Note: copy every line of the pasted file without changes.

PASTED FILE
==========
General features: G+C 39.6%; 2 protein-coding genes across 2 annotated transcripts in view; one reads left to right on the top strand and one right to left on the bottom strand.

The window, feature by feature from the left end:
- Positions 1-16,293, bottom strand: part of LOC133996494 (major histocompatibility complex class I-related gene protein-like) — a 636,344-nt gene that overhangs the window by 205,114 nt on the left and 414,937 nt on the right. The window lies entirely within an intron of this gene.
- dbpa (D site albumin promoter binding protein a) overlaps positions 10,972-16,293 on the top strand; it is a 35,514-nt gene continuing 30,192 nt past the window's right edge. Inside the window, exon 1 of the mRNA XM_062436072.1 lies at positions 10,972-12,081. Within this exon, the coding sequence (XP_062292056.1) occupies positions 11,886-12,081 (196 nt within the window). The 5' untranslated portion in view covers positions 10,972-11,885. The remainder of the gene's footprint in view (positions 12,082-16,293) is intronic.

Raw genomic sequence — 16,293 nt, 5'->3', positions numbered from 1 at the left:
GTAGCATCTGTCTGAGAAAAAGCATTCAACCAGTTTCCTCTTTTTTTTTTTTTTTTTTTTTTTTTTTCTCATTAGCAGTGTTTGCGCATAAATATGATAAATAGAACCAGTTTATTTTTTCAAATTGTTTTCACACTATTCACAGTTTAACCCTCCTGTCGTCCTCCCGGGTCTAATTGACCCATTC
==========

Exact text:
General features: G+C 39.6%; 2 protein-coding genes across 2 annotated transcripts in view; one reads left to right on the top strand and one right to left on the bottom strand.

The window, feature by feature from the left end:
- Positions 1-16,293, bottom strand: part of LOC133996494 (major histocompatibility complex class I-related gene protein-like) — a 636,344-nt gene that overhangs the window by 205,114 nt on the left and 414,937 nt on the right. The window lies entirely within an intron of this gene.
- dbpa (D site albumin promoter binding protein a) overlaps positions 10,972-16,293 on the top strand; it is a 35,514-nt gene continuing 30,192 nt past the window's right edge. Inside the window, exon 1 of the mRNA XM_062436072.1 lies at positions 10,972-12,081. Within this exon, the coding sequence (XP_062292056.1) occupies positions 11,886-12,081 (196 nt within the window). The 5' untranslated portion in view covers positions 10,972-11,885. The remainder of the gene's footprint in view (positions 12,082-16,293) is intronic.

Raw genomic sequence — 16,293 nt, 5'->3', positions numbered from 1 at the left:
GTAGCATCTGTCTGAGAAAAAGCATTCAACCAGTTTCCTCTTTTTTTTTTTTTTTTTTTTTTTTTTTCTCATTAGCAGTGTTTGCGCATAAATATGATAAATAGAACCAGTTTATTTTTTCAAATTGTTTTCACACTATTCACAGTTTAACCCTCCTGTCGTCCTCCCGGGTCTAATTGACCCATTC